Dreaming of a green Christmas
BY Mike Gordon
Advertiser Staff Writer
For all the joy the holidays bring, they are also a seasonal challenge for eco-friendly consumers who don't want to become the Grinch that polluted Christmas.
If that pile of torn wrapping paper in your living room isn't enough to convince you, consider the findings of the Stanford Recycling Center: Americans throw away about 25 percent more trash between Thanksgiving and New Year's Eve, or about 5 million tons of garbage.
According to the center, wrapping just three presents a year in re-used material could save enough paper to cover 45,000 football fields.
There are other holiday concerns, from what to do with your Christmas tree to the energy used by your holiday lights.
But be of good cheer, we have solutions to make you merry.
RECYCLE FOR THE HOLIDAYS
The folks at the Honolulu architecture firm of Philip K. White & Associates like a design challenge, so last year when it was suggested they turn an office clean-up into Christmas decorations, no one blinked.
They glued paper onto old light bulbs and with a few pipe cleaners created smiling moose and reindeer. They put black dots on old computer mouses and wrapped them in cloth to make seasonal characters. They cut up old computer discs and turned them into reflective angels. They even transformed old soda bottles and cups from Starbuck's.
When they were done, they had recycled enough old office equipment to decorate a 6-foot-high tree, said Philip White.
"We made it an office project, where everyone had to make several different kinds of ornaments," he said. "We did it, first, to see if we could, to see what we would come up with, and I think we are happy with the way they came out. They are really nice ornaments."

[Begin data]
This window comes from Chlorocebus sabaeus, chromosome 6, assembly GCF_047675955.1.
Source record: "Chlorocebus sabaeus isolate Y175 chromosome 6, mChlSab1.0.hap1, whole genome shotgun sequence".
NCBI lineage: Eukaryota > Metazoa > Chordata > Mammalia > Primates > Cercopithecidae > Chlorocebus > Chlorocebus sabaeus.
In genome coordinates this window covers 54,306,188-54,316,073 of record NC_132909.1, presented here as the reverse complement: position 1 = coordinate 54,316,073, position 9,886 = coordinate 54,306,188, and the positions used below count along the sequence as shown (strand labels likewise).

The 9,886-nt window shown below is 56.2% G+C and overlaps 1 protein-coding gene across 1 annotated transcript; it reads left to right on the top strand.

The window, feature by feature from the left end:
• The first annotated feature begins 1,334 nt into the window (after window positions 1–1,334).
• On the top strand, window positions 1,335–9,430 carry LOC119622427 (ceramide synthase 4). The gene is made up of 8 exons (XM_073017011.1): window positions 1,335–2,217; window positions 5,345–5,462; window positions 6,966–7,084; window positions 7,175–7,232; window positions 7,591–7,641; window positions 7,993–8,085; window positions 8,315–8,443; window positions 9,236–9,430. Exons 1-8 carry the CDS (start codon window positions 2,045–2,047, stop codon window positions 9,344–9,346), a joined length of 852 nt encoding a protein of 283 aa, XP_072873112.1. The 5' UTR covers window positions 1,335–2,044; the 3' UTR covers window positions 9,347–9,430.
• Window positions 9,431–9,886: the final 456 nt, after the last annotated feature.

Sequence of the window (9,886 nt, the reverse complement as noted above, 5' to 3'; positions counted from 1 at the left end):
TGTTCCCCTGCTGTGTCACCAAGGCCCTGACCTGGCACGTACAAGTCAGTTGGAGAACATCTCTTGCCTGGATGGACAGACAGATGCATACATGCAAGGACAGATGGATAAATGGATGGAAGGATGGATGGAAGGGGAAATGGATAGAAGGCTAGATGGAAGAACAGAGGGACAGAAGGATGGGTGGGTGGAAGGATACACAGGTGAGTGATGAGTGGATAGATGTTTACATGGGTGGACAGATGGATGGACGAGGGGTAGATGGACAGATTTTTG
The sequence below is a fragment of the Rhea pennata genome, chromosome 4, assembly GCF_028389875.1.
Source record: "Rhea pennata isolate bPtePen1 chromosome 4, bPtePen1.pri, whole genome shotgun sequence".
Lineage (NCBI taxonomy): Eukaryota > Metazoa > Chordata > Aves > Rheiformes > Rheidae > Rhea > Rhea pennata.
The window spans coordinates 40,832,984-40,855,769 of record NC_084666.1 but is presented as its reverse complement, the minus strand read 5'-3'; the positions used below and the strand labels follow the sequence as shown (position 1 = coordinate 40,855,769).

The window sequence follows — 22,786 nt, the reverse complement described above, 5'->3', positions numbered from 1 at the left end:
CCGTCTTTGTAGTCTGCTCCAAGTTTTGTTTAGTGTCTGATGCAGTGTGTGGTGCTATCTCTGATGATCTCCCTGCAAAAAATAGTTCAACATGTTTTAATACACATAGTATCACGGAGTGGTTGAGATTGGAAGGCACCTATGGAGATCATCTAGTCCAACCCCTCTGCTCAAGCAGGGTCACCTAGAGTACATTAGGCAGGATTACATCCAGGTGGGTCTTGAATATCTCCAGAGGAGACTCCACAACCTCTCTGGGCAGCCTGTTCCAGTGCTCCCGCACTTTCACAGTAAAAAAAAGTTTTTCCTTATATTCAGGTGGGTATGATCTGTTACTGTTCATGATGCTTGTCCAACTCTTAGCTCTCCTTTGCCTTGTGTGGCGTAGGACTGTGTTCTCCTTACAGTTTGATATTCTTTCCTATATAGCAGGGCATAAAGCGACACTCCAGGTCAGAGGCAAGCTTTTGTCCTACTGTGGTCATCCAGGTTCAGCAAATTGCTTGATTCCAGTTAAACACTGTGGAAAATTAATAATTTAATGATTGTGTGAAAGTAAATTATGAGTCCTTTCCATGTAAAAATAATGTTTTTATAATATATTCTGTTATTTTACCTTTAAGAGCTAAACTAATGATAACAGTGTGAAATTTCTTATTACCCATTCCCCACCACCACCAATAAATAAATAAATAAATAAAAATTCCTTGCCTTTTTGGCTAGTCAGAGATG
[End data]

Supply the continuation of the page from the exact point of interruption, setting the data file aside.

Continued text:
MULCH THAT TREE
It won't take long for the 118,000 Christmas trees that were shipped to Hawai'i this year to go from green to brown. But get them to a green-waste recycler and you can turn them into a gift that keeps on giving.
In Honolulu, the city will pick up your tree from the curb — minus ornaments and tinsel, of course — city spokesman Bill Brennan said. Follow the every-other-week green waste pickup schedule. If you use one of the city's large green bins, the tree must be cut to fit inside. If left on the curb, they must be cut 3 feet or less.
You can also drop them off at any of the city's Refuse and Recycling Convenience Centers seven days a week.
The trees will be ground into mulch and other soil amendment products.
LIGHTEN UP ON LIGHTS
Holiday light displays look great, but the electric bill in January can be a painful shock.
LED lights are an efficient replacement for traditional incandescent bulbs because they use 90 percent less electricity, said Andy Keith, a senior environmental scientist for Hawaiian Electric Co.
"It's a big difference," he said. "Within a few years they will be the rule rather than the exception. They are also a little safer because they give off less heat."
LEDs are said to last up to 100,000 hours.
Mini-bulbs are also an efficient alternative. But for those who simply won't let go of their old-fashioned lights, bulb manufacturers are now making low-energy consuming versions of their old standards.
KICK THE PAPER HABIT
The wrapping paper habit isn't hard to kick. You just need to re-package your imagination.
Ava Jenkins, whose mother created a sustainable living center in Pauoa called The Green House, tries to encourage people to use materials more than once. She cringes at the practice of trashing what amounts to new, albeit torn, holiday paper.
"That's really irresponsible, and it's not helping the landfill," she said.
Her solutions include using newspaper, which can be recycled, and butcher paper and drafting paper, most of which cannot be recycled, she said. Her children like to decorate the clean paper with hand-painted designs and handprints.
Jenkins also likes to give traditional paper a second chance.
"We carefully unwrap the gift and reuse the paper again," she said. "We use it as cards or for a smaller gift."
If the paper is too small for a present, she can turn it into a gift card, she said.
Using gift bags from previous occasions is another alternative. And if the bag has a logo, Jenkins will cut a photo from a magazine and glue it over the logo.
Cloth is a great alternative and Jenkins keeps a pile of old aloha shirts, curtains and sheets for wrapping purposes. It's part of a lifestyle choice that lasts longer than one month a year.